We live in politically tumultuous times. Along with the underlying threat of war, cut backs on government spending are causing people problems closer to home. These days, it’s all too easy to turn a deaf ear to the struggles of others. Chickenshed have taken the invisible trials and tribulations of a young refugee, from the book Refugee Boy, and transformed them into a gritty and compelling piece of theatre.
Refugee boy is a striking new play which looks at a young boys experience in a strange land. The main character, 14-year-old Alem Kelo, is likeable and innocent, with a strong moral compass. The audience are rooting for him as he attempts to navigate life in London, which is culturally miles apart from his birthplace of the then disputed Ethiopian / Eritrean territory.
Initially Alem finds himself in a children’s home where he is the subject of intimidation. The menacing Sweeney, played by Will Laurence, takes advantage of his trusting nature. Laurence also plays the role of an African soldier and a lawyer. The accents he uses for each part shows off his broad range. He demonstrated versatility and a strong stage presence. There was a parallel between the character of a militia man in Alem’s homeland and the thuggish, street wise Sweeney. Both created the same sense of menace, showing that evil is evil the world over.
When in Britain, Alem’s father keeps his head down and acts meekly. He urges his son to do the same, convinced that if they make minimal fuss they will pass through the court system and be granted asylum. One of the main conflicts in the play is between Alem, who is becoming philosophical and westernised in his thinking and Mr Kelo, who has seen more, and is more practical and down to earth.
The play is being performed in Chickenshed’s studio theatre. This is a more intimate space than the auditorium, and it lends itself to more introspective, sometimes darker shows. In an amusing, but strangely warped and sinister musical interlude, Eminem’s My Name Is, is edited to contain the phrase ‘refugee boy’. Elsewhere the repetitive chant of ‘refugee boy, refugee boy’, drives home the message that labels are damaging and demean people’s worth.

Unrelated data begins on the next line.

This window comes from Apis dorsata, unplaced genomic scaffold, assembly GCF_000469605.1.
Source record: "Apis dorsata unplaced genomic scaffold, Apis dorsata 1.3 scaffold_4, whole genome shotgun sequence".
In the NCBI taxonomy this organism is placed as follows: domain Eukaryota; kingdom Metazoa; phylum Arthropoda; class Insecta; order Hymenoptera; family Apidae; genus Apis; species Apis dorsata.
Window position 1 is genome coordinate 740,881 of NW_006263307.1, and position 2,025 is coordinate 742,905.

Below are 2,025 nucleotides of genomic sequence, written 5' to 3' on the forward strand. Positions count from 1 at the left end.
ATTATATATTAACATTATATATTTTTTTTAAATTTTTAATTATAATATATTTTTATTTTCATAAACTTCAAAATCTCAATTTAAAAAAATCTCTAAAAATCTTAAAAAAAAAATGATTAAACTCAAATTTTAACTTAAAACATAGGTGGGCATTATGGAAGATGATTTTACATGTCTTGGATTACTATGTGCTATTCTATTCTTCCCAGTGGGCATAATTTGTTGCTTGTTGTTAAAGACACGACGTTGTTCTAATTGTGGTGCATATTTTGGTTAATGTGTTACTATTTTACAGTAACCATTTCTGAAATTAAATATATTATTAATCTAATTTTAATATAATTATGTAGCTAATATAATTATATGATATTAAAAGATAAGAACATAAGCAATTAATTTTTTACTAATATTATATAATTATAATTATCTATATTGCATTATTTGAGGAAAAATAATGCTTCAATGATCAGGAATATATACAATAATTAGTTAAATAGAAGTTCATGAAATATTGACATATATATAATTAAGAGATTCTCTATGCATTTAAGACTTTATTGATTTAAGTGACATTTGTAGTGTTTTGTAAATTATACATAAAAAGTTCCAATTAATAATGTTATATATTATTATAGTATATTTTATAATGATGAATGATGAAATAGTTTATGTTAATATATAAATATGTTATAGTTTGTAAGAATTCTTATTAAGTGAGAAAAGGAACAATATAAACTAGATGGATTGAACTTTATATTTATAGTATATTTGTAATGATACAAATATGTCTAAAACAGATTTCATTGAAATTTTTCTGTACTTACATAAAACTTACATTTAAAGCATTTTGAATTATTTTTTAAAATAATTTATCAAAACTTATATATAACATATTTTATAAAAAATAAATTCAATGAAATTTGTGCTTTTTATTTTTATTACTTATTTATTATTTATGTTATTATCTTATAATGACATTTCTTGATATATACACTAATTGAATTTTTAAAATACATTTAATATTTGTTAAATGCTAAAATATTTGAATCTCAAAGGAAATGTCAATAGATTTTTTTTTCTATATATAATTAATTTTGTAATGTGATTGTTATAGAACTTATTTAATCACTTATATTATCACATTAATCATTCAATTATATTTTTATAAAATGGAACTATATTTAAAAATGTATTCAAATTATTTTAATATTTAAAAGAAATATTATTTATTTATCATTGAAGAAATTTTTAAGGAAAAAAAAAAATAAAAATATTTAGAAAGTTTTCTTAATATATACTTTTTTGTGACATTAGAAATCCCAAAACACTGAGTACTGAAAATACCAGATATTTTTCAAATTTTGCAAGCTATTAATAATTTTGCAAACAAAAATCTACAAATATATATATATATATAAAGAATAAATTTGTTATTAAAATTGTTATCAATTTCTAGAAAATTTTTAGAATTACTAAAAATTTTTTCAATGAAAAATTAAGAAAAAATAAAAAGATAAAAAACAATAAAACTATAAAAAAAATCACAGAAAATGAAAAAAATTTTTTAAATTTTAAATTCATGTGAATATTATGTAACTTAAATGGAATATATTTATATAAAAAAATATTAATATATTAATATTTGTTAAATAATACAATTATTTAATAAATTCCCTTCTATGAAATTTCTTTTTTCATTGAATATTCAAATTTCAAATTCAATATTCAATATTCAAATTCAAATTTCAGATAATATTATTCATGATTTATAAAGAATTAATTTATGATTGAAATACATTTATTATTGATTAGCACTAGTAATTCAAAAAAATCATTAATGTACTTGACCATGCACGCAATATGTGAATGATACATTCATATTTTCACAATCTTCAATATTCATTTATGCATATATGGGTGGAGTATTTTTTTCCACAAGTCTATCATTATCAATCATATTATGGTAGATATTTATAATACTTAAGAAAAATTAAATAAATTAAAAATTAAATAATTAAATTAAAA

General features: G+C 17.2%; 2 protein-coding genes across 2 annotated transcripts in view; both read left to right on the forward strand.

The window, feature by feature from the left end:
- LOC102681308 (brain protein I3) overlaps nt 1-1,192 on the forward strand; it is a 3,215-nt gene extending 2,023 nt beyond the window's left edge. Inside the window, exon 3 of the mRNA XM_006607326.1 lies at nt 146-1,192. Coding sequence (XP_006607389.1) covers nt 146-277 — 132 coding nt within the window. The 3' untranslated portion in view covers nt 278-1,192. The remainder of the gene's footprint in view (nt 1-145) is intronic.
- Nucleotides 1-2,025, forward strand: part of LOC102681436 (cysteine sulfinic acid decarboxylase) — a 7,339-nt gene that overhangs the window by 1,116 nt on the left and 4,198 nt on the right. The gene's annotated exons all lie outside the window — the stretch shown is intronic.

Alem’s foster family, The Fitzgeralds, are sympathetically portrayed. They are warm and caring towards him. The father, although slightly bumbling, is well intentioned and wants the best for Alem. But their daughter Ruth is mysteriously stand offish. You also see her mother struggling to hold it together at times, and it is soon revealed that Alem is disturbing a tragic memory in the family’s past which they are yet to process.
The play is based on a novel by the poet and author Benjamin Zephaniah, and was adapted for the stage by Lemn Sissay. Sissay has a personal investment in the story because he spent time living in childrens’ homes and with foster parents growing up. The book Refugee Boy was written by Benjamin Zephaniah and published in 2001. He is an extremely successful and admired writer and bard, with sixteen honorary doctorates to his name.
Refugee Boy has a banging modern soundtrack featuring drum ‘n’ bass tunes and some better known pop ones. Although the civil war which creates tragedy and upheaval in Alem’s life took place in the 1990s, it is very much of the current day. Perhaps Refugee Boy will challenge people’s’ prejudices towards those displaced by events in Syria and future conflicts. The ending in particular is hard to swallow.